Repeat the process to include all the geometry you need in the family – create a framework, constrain the framework, add geometry, constrain geometry to the framework, test it. Keep in mind that creating a family in a slow-paced manner, running constant tests, is the best way to succeed. If something goes wrong in your parametrization, you might have a hard time to find and fix the problem if you implemented several untested changes all at once.
#8 – Improve your family
Improve your family by creating additional geometry, parameters and relationships.
Add shared parameters for information you need to schedule or tag in your project.
Set materials to your geometry. If the material of an element will always be the same, select the element, go to Material field and hit the “…” to select a material. If the element may have different finishes, create and apply a parameter by clicking on the box on the right side of the Material field (marked in yellow in the picture below).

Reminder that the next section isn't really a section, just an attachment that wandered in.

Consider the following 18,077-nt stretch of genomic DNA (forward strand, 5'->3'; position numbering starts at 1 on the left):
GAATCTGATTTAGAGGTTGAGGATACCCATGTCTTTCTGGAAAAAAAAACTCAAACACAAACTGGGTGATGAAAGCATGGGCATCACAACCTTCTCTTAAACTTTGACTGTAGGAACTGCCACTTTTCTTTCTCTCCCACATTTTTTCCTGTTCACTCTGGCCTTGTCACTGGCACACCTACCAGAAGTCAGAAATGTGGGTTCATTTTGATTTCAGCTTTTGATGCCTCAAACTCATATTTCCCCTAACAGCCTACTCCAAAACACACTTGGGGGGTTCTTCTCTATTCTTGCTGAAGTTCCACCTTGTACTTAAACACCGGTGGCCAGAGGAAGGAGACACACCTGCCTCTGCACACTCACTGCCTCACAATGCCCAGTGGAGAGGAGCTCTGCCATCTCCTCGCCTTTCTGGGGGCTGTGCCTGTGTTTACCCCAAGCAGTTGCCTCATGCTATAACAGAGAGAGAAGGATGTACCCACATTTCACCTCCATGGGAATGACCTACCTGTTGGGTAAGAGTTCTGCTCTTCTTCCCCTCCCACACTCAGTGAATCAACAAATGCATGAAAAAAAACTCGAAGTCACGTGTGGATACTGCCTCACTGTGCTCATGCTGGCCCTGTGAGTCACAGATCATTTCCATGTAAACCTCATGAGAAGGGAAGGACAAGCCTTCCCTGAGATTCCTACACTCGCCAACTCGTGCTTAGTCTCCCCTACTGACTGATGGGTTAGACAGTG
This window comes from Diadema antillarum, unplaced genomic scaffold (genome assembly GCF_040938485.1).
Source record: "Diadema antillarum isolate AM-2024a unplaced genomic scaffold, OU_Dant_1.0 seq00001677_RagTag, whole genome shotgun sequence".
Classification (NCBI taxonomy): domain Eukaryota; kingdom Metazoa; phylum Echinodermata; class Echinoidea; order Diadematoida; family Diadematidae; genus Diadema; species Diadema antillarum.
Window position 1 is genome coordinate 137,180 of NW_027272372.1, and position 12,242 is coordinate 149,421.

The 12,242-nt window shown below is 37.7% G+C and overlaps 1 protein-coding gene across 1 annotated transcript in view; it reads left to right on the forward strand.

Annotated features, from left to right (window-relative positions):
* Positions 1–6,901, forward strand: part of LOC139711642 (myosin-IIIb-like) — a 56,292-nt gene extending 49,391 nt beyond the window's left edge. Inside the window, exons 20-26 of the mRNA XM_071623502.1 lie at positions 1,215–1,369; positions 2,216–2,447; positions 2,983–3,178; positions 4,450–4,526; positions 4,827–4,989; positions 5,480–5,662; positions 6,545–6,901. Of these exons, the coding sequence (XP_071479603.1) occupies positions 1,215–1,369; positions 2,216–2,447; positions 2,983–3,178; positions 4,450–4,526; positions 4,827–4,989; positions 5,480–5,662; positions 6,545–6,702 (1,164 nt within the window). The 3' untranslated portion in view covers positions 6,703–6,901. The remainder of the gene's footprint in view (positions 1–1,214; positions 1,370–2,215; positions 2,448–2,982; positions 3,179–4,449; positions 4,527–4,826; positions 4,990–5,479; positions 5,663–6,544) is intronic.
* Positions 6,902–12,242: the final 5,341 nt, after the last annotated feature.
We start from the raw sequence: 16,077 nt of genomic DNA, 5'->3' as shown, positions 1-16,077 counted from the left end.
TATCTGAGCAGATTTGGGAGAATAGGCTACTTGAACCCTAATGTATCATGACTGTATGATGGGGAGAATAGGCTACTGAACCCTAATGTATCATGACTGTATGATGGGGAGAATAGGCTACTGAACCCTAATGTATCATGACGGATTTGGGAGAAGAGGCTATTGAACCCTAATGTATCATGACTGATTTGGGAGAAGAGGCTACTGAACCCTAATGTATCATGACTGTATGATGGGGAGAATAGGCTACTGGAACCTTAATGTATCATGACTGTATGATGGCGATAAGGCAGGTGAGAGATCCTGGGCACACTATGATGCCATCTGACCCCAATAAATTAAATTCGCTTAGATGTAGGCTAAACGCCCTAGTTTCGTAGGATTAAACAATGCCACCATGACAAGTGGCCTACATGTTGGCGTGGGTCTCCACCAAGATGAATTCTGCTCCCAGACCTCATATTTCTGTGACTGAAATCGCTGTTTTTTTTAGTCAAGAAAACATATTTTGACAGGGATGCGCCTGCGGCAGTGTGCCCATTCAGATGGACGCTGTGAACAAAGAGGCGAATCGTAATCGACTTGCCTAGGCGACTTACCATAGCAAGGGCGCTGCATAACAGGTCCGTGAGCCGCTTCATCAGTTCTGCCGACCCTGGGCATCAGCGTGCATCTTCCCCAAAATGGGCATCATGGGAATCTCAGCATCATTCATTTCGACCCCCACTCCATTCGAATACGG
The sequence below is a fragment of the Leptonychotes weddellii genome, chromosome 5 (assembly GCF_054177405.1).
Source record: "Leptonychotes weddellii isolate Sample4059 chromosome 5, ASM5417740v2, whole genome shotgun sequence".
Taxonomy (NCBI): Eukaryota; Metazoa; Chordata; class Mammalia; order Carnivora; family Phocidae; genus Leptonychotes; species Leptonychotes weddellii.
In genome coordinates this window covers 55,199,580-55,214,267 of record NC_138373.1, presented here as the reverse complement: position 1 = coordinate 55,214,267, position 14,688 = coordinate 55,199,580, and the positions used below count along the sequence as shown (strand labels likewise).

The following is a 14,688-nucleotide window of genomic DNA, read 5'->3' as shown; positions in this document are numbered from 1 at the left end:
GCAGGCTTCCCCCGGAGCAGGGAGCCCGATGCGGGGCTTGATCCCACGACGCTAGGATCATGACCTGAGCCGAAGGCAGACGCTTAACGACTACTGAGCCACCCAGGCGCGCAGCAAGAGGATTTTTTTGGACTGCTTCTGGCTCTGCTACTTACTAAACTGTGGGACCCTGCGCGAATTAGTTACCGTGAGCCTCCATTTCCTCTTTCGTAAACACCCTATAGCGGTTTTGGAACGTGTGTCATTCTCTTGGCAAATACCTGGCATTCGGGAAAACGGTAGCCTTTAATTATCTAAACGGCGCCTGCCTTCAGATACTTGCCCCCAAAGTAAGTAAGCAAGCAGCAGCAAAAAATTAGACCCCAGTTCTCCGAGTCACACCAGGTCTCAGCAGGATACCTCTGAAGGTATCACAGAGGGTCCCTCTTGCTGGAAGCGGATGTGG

Set visibility yes/no parameters to elements if you want to be able to control if they are visible or not. To do that, select the element and define a parameter by clicking on the box on the right side of the Visible
Use nested families to make changes more efficient and shift from one family type to another using a “Family Type” parameter – see how leg types are controlled in the example below.
#9 – Add visibility controls
By selecting each element and setting a Visibility Setting, you are able to control the level of detail and the view types in which your elements will be visible. This can be useful, for example, if you want to use simplified 2D lines to represent a family in plan and elevation but wants to see all modelled components of that family in a 3D view.